With more than 140,000 employees, the child care sector is a major employer in Australia of women and young workers. But whether through ignorance, complacence or greed, child care businesses have been charging parents a small fortune, while underpaying their workers and the Fair Work Ombudsman has had enough.
Earlier this year the Fair Work Ombudsman announced a national audit of child care businesses will take place in October to improve compliance with workplace laws in the sector.
In 2012-13, there were almost 400 complaints from child care workers, leading to 123 workers being repaid about $255,000 in wages.
Last month a Melbourne woman was awarded $16,000 compensation after her employer, Guardian Early Learning Centres, permanently appointed another worker to her position while she was on maternity leave.
In another case, one national child care provider had to repay more than 3,000 current and former staff more than $2.6 million in underpaid wages. Camp Australia, a national out-of-school-hours care provider operating in all mainland states and territories, discovered the underpayments after conducting its own audit in late 2011.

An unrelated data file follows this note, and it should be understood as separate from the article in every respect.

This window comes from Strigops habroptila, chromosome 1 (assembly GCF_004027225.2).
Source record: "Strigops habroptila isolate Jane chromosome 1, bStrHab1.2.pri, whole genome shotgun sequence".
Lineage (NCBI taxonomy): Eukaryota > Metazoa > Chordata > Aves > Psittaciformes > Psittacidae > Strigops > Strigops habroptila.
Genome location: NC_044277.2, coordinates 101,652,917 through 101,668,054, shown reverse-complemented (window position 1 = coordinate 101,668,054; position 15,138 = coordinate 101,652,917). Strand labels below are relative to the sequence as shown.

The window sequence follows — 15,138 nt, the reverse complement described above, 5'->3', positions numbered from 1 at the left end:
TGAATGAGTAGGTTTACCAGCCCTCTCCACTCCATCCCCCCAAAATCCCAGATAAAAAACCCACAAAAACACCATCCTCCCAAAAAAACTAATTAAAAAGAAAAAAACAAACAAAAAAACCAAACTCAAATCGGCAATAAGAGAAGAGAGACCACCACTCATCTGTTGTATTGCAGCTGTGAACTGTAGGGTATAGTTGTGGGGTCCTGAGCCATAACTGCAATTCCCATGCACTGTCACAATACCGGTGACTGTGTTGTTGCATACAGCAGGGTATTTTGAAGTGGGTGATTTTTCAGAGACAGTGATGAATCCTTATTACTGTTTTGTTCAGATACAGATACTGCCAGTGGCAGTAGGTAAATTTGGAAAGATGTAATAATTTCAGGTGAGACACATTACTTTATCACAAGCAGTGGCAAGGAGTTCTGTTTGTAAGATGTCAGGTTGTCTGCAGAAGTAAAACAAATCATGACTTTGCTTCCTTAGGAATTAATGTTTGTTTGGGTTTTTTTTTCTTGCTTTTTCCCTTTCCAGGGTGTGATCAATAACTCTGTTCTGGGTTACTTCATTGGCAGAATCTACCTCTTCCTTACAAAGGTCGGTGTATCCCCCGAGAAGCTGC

Fair Work Ombudsman, Natalie James, said “About half the complaints investigated in 2012-13 have led to the identification of underpayment of wages, largely because of misclassification of employees or the failure to provide correct entitlements on termination.”
“Another issue identified was the failure on the part of a number of child care centres to maintain appropriate records or provide employees with pay slips, which are legal requirements under workplace law.”
Ms James said her office had written to 14,000 child care businesses across Australia to advise them of the tools and resources available from the Fair Work Ombudsman’s website at www.fairwork.gov.au/childcare to help them comply with the Children’s Services Award 2010, the Fair Work Act 2009 and the Fair Work Regulations 2009.
As well checking that minimum entitlements are being provided to workers, Inspectors will also check that businesses are correctly classifying staff, maintaining appropriate records and providing pay slips.
The Fair Work Ombudsman will focus on Long Day Care Centres, which represents about half the industry. It will also include audits of Preschools, Out-of-School Hours Care/Vacation Care and Occasional Care Centres. It does not include centres operated by local government, as this is outside the Fair Work Ombudsman’s jurisdiction.